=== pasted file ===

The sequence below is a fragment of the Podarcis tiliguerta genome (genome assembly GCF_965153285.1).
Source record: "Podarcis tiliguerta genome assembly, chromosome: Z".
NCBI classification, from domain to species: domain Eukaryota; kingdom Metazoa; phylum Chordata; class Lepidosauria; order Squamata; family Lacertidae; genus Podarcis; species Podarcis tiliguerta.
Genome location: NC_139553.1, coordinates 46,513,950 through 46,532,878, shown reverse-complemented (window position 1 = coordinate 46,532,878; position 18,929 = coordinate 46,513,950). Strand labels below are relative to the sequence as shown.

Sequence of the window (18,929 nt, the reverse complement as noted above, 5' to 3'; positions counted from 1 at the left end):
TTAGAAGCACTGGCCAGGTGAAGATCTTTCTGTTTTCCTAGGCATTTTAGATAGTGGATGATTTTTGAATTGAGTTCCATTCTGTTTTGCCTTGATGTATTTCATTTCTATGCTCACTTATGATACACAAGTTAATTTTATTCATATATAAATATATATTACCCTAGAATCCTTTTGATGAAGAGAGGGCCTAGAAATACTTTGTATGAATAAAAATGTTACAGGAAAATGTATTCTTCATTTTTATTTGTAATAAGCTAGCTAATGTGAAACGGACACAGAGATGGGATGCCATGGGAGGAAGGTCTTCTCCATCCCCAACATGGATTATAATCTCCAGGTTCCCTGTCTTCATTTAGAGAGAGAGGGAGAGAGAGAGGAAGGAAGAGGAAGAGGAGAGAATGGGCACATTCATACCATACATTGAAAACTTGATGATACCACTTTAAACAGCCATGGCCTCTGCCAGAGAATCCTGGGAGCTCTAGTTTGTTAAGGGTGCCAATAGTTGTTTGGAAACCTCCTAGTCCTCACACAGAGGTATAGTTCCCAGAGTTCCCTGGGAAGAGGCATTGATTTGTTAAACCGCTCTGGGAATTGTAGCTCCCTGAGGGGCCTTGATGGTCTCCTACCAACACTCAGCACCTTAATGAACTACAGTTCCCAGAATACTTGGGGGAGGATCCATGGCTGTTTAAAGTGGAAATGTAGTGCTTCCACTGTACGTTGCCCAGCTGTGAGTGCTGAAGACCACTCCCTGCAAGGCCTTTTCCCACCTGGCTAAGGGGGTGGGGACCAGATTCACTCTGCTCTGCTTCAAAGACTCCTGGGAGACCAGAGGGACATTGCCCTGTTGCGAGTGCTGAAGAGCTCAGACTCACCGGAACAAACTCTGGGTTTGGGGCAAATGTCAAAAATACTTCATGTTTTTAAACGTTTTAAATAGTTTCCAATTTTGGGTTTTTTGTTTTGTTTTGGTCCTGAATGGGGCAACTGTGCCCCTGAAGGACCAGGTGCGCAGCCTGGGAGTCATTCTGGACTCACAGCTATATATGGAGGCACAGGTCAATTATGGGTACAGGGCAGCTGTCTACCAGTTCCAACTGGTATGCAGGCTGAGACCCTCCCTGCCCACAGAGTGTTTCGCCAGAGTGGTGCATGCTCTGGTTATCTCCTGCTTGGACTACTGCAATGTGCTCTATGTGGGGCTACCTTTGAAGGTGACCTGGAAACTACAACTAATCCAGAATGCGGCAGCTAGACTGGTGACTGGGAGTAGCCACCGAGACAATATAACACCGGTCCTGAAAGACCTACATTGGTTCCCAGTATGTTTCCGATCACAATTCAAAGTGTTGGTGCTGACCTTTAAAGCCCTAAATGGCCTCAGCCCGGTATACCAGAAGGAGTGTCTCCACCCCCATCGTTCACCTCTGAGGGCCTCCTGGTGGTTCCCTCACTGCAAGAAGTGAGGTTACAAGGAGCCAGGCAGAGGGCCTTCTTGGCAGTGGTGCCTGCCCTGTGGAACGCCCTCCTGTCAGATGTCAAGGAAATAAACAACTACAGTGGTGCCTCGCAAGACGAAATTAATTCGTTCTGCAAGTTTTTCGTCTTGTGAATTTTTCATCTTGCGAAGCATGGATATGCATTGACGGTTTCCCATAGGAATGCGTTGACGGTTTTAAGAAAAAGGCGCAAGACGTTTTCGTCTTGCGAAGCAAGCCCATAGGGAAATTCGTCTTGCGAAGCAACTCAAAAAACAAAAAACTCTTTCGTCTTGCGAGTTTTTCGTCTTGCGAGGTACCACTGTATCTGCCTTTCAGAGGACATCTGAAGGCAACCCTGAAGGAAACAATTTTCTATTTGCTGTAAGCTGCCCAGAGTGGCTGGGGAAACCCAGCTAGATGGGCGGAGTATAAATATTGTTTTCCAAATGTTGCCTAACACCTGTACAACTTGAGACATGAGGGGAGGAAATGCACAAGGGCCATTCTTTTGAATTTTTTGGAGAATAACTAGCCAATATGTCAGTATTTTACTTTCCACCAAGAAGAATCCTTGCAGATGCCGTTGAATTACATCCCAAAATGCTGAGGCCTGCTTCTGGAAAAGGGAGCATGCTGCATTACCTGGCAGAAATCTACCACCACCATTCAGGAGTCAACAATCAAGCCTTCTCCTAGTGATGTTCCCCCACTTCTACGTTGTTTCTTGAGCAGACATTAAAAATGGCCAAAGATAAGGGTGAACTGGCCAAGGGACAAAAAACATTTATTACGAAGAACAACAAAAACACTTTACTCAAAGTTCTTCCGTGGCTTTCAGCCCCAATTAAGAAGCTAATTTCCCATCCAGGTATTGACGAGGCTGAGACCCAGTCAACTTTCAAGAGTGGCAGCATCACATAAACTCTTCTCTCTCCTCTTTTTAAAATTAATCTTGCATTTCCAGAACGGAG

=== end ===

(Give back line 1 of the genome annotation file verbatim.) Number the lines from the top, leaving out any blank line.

The sequence below is a fragment of the Podarcis tiliguerta genome (genome assembly GCF_965153285.1).